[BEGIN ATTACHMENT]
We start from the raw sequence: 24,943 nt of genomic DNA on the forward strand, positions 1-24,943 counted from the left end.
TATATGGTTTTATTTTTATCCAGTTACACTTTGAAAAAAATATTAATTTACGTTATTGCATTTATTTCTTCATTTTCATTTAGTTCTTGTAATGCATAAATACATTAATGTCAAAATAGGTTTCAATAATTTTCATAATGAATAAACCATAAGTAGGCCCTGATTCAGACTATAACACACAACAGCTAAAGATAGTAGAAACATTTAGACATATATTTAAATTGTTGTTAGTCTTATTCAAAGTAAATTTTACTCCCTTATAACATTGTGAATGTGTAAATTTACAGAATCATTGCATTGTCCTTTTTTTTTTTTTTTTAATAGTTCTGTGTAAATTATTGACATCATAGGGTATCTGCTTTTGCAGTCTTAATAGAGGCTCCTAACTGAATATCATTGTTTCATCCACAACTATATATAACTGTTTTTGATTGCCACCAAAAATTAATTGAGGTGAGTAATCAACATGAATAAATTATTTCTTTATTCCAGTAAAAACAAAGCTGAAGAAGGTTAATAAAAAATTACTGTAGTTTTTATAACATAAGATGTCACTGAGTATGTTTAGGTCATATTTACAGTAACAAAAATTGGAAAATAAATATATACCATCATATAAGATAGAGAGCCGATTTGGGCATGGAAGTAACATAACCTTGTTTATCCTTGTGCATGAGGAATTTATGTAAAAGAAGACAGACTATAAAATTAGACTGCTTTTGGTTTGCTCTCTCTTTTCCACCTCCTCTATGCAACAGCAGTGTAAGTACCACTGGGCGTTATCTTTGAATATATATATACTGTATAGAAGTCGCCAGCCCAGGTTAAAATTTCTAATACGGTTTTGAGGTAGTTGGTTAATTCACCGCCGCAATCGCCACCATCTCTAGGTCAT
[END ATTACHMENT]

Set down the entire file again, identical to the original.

We start from the raw sequence: 24,943 nt of genomic DNA on the forward strand, positions 1-24,943 counted from the left end.
TATATGGTTTTATTTTTATCCAGTTACACTTTGAAAAAAATATTAATTTACGTTATTGCATTTATTTCTTCATTTTCATTTAGTTCTTGTAATGCATAAATACATTAATGTCAAAATAGGTTTCAATAATTTTCATAATGAATAAACCATAAGTAGGCCCTGATTCAGACTATAACACACAACAGCTAAAGATAGTAGAAACATTTAGACATATATTTAAATTGTTGTTAGTCTTATTCAAAGTAAATTTTACTCCCTTATAACATTGTGAATGTGTAAATTTACAGAATCATTGCATTGTCCTTTTTTTTTTTTTTTTAATAGTTCTGTGTAAATTATTGACATCATAGGGTATCTGCTTTTGCAGTCTTAATAGAGGCTCCTAACTGAATATCATTGTTTCATCCACAACTATATATAACTGTTTTTGATTGCCACCAAAAATTAATTGAGGTGAGTAATCAACATGAATAAATTATTTCTTTATTCCAGTAAAAACAAAGCTGAAGAAGGTTAATAAAAAATTACTGTAGTTTTTATAACATAAGATGTCACTGAGTATGTTTAGGTCATATTTACAGTAACAAAAATTGGAAAATAAATATATACCATCATATAAGATAGAGAGCCGATTTGGGCATGGAAGTAACATAACCTTGTTTATCCTTGTGCATGAGGAATTTATGTAAAAGAAGACAGACTATAAAATTAGACTGCTTTTGGTTTGCTCTCTCTTTTCCACCTCCTCTATGCAACAGCAGTGTAAGTACCACTGGGCGTTATCTTTGAATATATATATACTGTATAGAAGTCGCCAGCCCAGGTTAAAATTTCTAATACGGTTTTGAGGTAGTTGGTTAATTCACCGCCGCAATCGCCACCATCTCTAGGTCAT